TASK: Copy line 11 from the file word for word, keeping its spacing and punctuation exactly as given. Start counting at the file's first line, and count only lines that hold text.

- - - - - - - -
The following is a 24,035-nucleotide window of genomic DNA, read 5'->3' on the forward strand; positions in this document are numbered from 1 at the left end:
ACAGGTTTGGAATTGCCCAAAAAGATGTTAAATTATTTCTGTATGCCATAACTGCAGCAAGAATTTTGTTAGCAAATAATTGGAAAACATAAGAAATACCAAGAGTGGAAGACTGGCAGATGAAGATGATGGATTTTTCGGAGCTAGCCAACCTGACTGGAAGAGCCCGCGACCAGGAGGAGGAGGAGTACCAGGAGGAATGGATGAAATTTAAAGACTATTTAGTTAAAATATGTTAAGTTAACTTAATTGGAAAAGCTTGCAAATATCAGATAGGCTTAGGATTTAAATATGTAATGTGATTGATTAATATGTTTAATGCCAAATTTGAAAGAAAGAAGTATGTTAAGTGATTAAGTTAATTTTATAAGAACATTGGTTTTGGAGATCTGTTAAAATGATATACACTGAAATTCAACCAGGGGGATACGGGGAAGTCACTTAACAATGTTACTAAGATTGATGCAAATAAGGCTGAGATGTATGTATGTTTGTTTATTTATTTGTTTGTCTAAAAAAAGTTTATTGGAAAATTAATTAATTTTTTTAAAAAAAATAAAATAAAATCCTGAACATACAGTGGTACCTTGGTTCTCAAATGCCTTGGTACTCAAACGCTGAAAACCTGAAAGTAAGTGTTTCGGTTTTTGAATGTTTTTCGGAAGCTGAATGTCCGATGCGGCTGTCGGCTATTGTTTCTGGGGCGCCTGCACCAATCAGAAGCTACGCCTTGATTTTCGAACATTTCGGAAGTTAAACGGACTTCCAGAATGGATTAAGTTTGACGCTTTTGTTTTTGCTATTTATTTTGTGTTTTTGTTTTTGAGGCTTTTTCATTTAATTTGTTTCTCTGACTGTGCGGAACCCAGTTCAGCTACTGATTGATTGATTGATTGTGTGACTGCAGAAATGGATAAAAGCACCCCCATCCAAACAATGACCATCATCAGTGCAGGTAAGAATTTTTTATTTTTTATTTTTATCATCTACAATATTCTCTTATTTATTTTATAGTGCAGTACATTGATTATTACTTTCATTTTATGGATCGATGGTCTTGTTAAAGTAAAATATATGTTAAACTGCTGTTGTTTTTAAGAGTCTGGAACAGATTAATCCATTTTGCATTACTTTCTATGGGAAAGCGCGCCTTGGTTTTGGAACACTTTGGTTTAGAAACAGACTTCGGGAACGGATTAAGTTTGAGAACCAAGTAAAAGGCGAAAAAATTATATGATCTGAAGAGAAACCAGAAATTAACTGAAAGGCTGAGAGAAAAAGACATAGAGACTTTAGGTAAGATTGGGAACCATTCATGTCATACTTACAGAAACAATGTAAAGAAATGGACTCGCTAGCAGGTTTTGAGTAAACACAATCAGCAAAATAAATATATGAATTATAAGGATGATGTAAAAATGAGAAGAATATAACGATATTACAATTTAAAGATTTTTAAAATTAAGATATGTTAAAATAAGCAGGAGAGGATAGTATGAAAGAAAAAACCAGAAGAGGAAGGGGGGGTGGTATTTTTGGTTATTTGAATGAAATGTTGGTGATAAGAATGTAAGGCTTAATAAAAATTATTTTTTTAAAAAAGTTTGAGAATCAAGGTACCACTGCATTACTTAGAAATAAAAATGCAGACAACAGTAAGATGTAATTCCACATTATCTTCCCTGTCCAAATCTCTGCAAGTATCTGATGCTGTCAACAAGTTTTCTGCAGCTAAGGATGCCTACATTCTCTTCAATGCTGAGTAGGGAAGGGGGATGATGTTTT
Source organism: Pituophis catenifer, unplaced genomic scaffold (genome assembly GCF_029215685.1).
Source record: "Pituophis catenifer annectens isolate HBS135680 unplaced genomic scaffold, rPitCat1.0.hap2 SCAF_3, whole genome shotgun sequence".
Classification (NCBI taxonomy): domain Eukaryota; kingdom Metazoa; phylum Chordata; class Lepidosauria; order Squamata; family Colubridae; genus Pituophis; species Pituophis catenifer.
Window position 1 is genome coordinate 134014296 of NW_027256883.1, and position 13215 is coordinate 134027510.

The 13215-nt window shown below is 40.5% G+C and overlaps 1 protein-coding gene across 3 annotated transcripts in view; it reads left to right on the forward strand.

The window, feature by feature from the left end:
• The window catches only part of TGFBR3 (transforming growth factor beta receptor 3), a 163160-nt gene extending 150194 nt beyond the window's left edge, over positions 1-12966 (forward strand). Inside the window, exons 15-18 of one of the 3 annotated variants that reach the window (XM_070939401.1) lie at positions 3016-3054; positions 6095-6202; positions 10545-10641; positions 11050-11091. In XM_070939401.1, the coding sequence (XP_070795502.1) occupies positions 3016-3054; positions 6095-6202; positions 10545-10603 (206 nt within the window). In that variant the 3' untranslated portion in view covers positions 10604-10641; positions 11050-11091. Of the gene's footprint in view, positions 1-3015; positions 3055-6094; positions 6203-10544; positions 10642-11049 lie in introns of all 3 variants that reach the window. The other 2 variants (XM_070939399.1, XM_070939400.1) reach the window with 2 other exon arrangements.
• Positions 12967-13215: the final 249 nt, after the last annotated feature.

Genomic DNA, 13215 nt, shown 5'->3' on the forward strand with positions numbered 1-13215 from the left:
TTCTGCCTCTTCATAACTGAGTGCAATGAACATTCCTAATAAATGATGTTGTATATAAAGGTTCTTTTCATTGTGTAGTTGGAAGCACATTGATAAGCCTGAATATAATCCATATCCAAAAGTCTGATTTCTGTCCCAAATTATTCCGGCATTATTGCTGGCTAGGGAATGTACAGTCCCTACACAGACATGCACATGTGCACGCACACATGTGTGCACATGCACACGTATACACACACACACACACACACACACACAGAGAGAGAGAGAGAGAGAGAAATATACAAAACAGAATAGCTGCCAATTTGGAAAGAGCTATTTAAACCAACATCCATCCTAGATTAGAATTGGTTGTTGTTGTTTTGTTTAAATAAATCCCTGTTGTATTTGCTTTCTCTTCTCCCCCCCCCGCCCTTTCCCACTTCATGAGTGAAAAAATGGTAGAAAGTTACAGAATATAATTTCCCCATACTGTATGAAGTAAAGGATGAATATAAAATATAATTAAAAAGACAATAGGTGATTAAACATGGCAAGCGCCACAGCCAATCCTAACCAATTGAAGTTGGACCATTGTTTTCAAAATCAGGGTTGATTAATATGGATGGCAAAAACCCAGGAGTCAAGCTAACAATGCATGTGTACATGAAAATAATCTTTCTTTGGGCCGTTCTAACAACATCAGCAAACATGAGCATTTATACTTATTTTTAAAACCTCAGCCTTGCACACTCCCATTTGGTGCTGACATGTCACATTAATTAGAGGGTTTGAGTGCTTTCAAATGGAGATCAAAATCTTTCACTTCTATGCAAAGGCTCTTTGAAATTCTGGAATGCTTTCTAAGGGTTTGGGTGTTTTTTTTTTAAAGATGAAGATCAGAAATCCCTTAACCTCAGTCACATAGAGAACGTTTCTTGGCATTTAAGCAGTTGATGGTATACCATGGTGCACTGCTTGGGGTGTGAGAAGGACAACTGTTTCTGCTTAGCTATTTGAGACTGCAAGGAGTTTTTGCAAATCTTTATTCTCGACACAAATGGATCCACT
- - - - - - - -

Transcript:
Genomic DNA, 13215 nt, shown 5'->3' on the forward strand with positions numbered 1-13215 from the left: